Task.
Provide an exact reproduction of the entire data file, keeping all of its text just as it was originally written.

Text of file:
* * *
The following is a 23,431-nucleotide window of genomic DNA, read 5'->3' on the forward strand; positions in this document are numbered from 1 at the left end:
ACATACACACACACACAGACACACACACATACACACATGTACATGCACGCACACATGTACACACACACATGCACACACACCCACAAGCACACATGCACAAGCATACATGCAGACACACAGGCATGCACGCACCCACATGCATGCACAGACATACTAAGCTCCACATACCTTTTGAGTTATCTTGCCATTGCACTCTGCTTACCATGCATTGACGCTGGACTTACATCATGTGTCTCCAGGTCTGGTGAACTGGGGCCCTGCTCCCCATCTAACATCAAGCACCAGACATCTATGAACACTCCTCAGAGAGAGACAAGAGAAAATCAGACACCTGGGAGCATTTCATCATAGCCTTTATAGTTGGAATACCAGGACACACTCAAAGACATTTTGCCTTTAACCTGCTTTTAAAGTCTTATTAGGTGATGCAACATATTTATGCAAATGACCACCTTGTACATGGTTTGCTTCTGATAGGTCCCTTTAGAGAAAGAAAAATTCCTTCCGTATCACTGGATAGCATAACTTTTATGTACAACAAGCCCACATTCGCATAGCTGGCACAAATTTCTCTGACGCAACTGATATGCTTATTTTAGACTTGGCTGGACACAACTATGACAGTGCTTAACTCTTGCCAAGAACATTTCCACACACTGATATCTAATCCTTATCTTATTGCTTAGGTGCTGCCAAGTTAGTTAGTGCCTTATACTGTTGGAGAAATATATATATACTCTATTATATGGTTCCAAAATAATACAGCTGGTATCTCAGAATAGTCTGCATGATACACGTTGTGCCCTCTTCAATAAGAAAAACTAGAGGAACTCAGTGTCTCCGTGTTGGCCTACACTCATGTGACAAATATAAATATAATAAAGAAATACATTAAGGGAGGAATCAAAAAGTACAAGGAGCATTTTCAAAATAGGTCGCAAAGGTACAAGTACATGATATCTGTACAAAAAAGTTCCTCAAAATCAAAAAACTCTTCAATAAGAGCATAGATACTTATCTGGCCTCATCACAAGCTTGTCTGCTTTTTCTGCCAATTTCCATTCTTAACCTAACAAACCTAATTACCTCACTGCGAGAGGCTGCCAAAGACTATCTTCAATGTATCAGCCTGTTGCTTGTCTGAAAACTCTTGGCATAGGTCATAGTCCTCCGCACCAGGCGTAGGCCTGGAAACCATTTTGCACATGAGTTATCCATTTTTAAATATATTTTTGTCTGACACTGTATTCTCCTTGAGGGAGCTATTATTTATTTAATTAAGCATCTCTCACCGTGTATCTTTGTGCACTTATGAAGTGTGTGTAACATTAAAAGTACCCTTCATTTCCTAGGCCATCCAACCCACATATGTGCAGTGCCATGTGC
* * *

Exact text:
The following is a 23,431-nucleotide window of genomic DNA, read 5'->3' on the forward strand; positions in this document are numbered from 1 at the left end:
ACATACACACACACACAGACACACACACATACACACATGTACATGCACGCACACATGTACACACACACATGCACACACACCCACAAGCACACATGCACAAGCATACATGCAGACACACAGGCATGCACGCACCCACATGCATGCACAGACATACTAAGCTCCACATACCTTTTGAGTTATCTTGCCATTGCACTCTGCTTACCATGCATTGACGCTGGACTTACATCATGTGTCTCCAGGTCTGGTGAACTGGGGCCCTGCTCCCCATCTAACATCAAGCACCAGACATCTATGAACACTCCTCAGAGAGAGACAAGAGAAAATCAGACACCTGGGAGCATTTCATCATAGCCTTTATAGTTGGAATACCAGGACACACTCAAAGACATTTTGCCTTTAACCTGCTTTTAAAGTCTTATTAGGTGATGCAACATATTTATGCAAATGACCACCTTGTACATGGTTTGCTTCTGATAGGTCCCTTTAGAGAAAGAAAAATTCCTTCCGTATCACTGGATAGCATAACTTTTATGTACAACAAGCCCACATTCGCATAGCTGGCACAAATTTCTCTGACGCAACTGATATGCTTATTTTAGACTTGGCTGGACACAACTATGACAGTGCTTAACTCTTGCCAAGAACATTTCCACACACTGATATCTAATCCTTATCTTATTGCTTAGGTGCTGCCAAGTTAGTTAGTGCCTTATACTGTTGGAGAAATATATATATACTCTATTATATGGTTCCAAAATAATACAGCTGGTATCTCAGAATAGTCTGCATGATACACGTTGTGCCCTCTTCAATAAGAAAAACTAGAGGAACTCAGTGTCTCCGTGTTGGCCTACACTCATGTGACAAATATAAATATAATAAAGAAATACATTAAGGGAGGAATCAAAAAGTACAAGGAGCATTTTCAAAATAGGTCGCAAAGGTACAAGTACATGATATCTGTACAAAAAAGTTCCTCAAAATCAAAAAACTCTTCAATAAGAGCATAGATACTTATCTGGCCTCATCACAAGCTTGTCTGCTTTTTCTGCCAATTTCCATTCTTAACCTAACAAACCTAATTACCTCACTGCGAGAGGCTGCCAAAGACTATCTTCAATGTATCAGCCTGTTGCTTGTCTGAAAACTCTTGGCATAGGTCATAGTCCTCCGCACCAGGCGTAGGCCTGGAAACCATTTTGCACATGAGTTATCCATTTTTAAATATATTTTTGTCTGACACTGTATTCTCCTTGAGGGAGCTATTATTTATTTAATTAAGCATCTCTCACCGTGTATCTTTGTGCACTTATGAAGTGTGTGTAACATTAAAAGTACCCTTCATTTCCTAGGCCATCCAACCCACATATGTGCAGTGCCATGTGC